ARC review: Darius the Great Is Not Okay by Adib Khorram

Darius the Great Is Not Okay by Adib Khorram
Rating: ★★★★☆
Links: AmazonTBDGoodreads
Publication Date: August 28, 2018
Source: ARC from First to Read

Darius doesn’t think he’ll ever be enough, in America or in Iran. Hilarious and heartbreaking, this unforgettable debut introduces a brilliant new voice in contemporary YA.

Darius Kellner speaks better Klingon than Farsi, and he knows more about Hobbit social cues than Persian ones. He’s about to take his first-ever trip to Iran, and it’s pretty overwhelming–especially when he’s also dealing with clinical depression, a disapproving dad, and a chronically anemic social life. In Iran, he gets to know his ailing but still formidable grandfather, his loving grandmother, and the rest of his mom’s family for the first time. And he meets Sohrab, the boy next door who changes everything.

Sohrab makes sure people speak English so Darius can understand what’s going on. He gets Darius an Iranian National Football Team jersey that makes him feel like a True Persian for the first time. And he understands that sometimes, best friends don’t have to talk. Darius has never had a true friend before, but now he’s spending his days with Sohrab playing soccer, eating rosewater ice cream, and sitting together for hours in their special place, a rooftop overlooking the Yazdi skyline.

Sohrab calls him Darioush–the original Persian version of his name–and Darius has never felt more like himself than he does now that he’s Darioush to Sohrab. When it’s time to go home to America, he’ll have to find a way to be Darioush on his own.

I might have let out a little yelp when I got the email from First to Read that I’d been chosen for an ARC of Darius the Great is Not Okay. I’d been looking forward to reading it for a while and I never really know what’s going to happen when I try to get books from them. It was also on Becky Albertalli’s list of LGBTQ recommendations, so there’s another ringing endorsement. I was all set to love it, and I did… mostly.

I loved the friendship between Darius and Sohrab. Darius is a lot of things. He’s awkward, he’s nerdy, and he’s self-conscious. He’s overweight, he struggles with depression, and he gets bullied a lot. He doesn’t really have any friends except for the one Persian girl in his school that he sometimes has lunch with. But when he gets to Iran, he instantly bonds with Sohrab. Sohrab is a guy who doesn’t really fit in, either. He’s different from the other kids in his town, but he knows from the minute that he meets Darius that they’ll be best friends. Their friendship is so sweet.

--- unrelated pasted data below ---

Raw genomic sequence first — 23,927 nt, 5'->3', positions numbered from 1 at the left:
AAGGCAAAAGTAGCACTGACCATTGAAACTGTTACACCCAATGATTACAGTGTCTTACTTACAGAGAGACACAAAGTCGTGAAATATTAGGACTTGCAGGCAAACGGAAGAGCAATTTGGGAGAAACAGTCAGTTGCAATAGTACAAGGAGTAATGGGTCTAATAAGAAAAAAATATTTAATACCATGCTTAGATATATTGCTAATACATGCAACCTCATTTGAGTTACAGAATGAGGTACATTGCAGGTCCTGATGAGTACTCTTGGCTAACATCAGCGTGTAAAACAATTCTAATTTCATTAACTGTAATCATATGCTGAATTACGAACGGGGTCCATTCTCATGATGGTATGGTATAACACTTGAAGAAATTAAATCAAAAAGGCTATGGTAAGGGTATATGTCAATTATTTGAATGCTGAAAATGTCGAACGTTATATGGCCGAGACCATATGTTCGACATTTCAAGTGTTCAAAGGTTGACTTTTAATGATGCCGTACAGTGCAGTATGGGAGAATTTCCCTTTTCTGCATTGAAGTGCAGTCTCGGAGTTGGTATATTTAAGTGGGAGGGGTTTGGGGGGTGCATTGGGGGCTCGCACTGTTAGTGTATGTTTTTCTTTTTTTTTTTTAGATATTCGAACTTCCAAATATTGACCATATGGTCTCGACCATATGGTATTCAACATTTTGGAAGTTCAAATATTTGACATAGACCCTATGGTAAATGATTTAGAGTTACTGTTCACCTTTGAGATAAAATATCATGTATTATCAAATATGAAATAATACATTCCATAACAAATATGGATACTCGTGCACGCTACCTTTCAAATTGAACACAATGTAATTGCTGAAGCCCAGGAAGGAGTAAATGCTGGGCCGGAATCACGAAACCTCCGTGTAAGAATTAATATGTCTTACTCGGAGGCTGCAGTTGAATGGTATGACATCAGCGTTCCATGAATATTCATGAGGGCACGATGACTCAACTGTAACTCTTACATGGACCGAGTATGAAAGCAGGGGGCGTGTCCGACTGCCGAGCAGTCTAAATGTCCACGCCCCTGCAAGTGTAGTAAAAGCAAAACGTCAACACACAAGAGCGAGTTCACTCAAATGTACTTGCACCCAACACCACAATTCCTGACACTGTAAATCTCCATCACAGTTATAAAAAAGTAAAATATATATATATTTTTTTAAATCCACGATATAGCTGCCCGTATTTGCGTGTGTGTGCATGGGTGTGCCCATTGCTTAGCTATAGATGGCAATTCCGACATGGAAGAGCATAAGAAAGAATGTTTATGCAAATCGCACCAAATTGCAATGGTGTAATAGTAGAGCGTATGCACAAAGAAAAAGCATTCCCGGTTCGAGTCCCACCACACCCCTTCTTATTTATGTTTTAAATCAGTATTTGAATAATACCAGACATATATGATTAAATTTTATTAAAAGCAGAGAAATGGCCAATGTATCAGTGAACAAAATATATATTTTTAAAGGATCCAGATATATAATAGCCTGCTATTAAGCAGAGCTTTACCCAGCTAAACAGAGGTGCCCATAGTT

The actual LGBTQ aspect is very subtle. I don’t recall Darius ever actually addressing his sexuality. There are times when a family member will ask him why he doesn’t have a girlfriend and he’ll kind of dodge the question. There are little hints that Darius feels more than friendly toward Sohrab, and maybe Sohrab feels the same toward him, but this isn’t a romance. (And that’s totally fine.)

Now, for what kept the book from a full five stars. There were two things that kind of ate away at me while I was reading. First, the book relies pretty heavily on Star Trek references to move along the plot. This isn’t necessarily a problem for me in general. I’ve never been a huge fan of Star Trek, but I usually love pop culture references in books. It just felt a little over-the-top here. And second, there were so many similes. Everything had to be compared to something else. My protected PDF wouldn’t let me make highlights, so I’m just going based off my memory here, but I recall Darius referring to his voice as “squeaky like a cheese curd,” and that was just really interesting. All in all, though, those are two really minor complaints about a book that was otherwise really well-written.

In the end, I’d say that Darius the Great is Not Okay is a really great character-driven debut that I’d easily recommend to just about anyone. There’s one point, near the end of the book, where I almost burst into tears in the middle of a crowded airplane. I felt so bad for Darius and just wanted to give him a big hug.

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